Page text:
The life of Nathaniel Hawthorne began on July 4, 1804 in the infamous town of Salem, Massachusetts. It was on this day that he was born to Nathaniel Hathorne, Sr. and Elizabeth Clarke Manning. It was not until well into his adulthood that he changed the spelling of his last name from Hathorne to Hawthorne. It is uncertain why he made this change but many believe it was to detach his self from the ancestors who haunted him (North Shore Community College).
The ancestors in particular that haunted him were John Hathorne and Major William Hathorne. John Hathorne was known for his dealings and prosecutions at the Salem witchcraft trials. “Hathorne believed the devil could use witches to undermine the purpose of the church and do harm to people. Because of this belief, Hathorne and another justice of the peace, Jonathan Corwin, took very seriously complaints about suspected witches” (University of Missouri-Kansas City School of Law). Hathorne was quick to judge anyone who was accused of witchcraft. Major William Hathorne had been known for his remorseless persecution of the Quakers. Nathaniel Hawthorne was ashamed of these ancestors and the things they had done. These ancestors are shown in his book “The House of the Seven Gables” (North Shore Community College).
Hawthorne also relinquishes his ancestral guilt through his short work, “Mrs. Hutchinson”. In this work he writes about Anne Hutchinson, the woman famous for preaching her beliefs who was then exiled to Rhode Island. In this narrative it is written that Mrs. Hutchinson came to Massachusetts from the Old World and began preaching her beliefs. Soon she was brought to trial and finally exiled to Rhode Island for heresy and preaching. Hutchinson died in a massacre during prayer. Hawthorne adds a note of guilt at the end, when he writes, “It was a circumstance not to be unnoticed by our stern ancestors, in considering the fate of her who had so troubled their religion, that an infant daughter, the sole survivor amid the terrible destruction of her mother's household, was bred in a barbarous faith, and never learned the way to the Christian's Heaven. Yet we will hope, that there the mother and the child have met” (Hawthorne). It is at this point that we learn that Hawthorne felt guilty about his own ancestors in relation to the persecution of Anne Hutchinson.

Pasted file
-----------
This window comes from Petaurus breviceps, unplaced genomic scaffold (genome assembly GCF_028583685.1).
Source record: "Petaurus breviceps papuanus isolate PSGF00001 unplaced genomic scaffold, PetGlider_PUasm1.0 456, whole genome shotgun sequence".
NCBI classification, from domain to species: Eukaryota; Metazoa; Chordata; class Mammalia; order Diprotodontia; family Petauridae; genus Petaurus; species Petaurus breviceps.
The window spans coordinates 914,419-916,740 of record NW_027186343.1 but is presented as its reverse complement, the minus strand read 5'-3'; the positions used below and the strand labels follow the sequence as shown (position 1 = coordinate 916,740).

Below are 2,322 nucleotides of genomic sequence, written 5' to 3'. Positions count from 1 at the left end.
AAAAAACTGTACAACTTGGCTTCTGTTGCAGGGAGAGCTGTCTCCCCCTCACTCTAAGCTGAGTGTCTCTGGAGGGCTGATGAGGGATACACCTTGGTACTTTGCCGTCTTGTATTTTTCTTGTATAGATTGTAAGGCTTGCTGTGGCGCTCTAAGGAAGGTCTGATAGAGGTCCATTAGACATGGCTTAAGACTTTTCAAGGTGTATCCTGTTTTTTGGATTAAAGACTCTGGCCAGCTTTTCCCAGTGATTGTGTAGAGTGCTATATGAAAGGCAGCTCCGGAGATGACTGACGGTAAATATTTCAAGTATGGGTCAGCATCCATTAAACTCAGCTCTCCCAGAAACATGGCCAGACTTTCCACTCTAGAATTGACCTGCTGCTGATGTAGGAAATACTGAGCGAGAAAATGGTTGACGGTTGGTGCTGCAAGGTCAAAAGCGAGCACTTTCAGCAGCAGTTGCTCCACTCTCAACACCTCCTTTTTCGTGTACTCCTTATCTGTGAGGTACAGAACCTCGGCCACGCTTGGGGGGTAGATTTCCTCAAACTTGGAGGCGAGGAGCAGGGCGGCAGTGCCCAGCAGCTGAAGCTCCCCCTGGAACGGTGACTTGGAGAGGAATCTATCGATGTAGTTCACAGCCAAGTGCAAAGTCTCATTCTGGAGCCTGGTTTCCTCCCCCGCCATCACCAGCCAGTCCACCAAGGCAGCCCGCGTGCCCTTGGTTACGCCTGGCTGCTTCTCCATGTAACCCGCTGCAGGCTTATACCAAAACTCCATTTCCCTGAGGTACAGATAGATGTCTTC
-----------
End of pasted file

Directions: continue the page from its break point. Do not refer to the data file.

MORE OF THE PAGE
Hawthorne communicated his guilt in several other works, including “Young Goodman Brown”. This short story was part of several included in “Mosses from an Old Manse”, published in 1846. “Young Goodman Brown” is often thought to be “perhaps the greatest tale of witchcraft ever written” (C-SPAN American Writers). Even the Scarlet Letter “reveals both Hawthorne's superb craftsmanship and the powerful psychological insight with which he probed guilt and anxiety in the human soul” (Encarta).
Hawthorne’s life-long struggle with the guilt of his ancestors’ actions inspired several of his works. His “dark, brooding, richly symbolic works, reflecting his Puritan heritage and contrasting sharply with the optimism of his Transcendentalist neighbors, achieve a depth and power that make them one of the greatest legacies in American literature” (C-SPAN American Writers). Hawthorne believed that “every individual has a place to fill in the world, and is important, in some respect, whether he chooses to be so or not” (World of Quotes). His portrayals of some of the bleakest times in American culture make certain that he filled his place in the world.
Please click here to read several of Hawthorne's works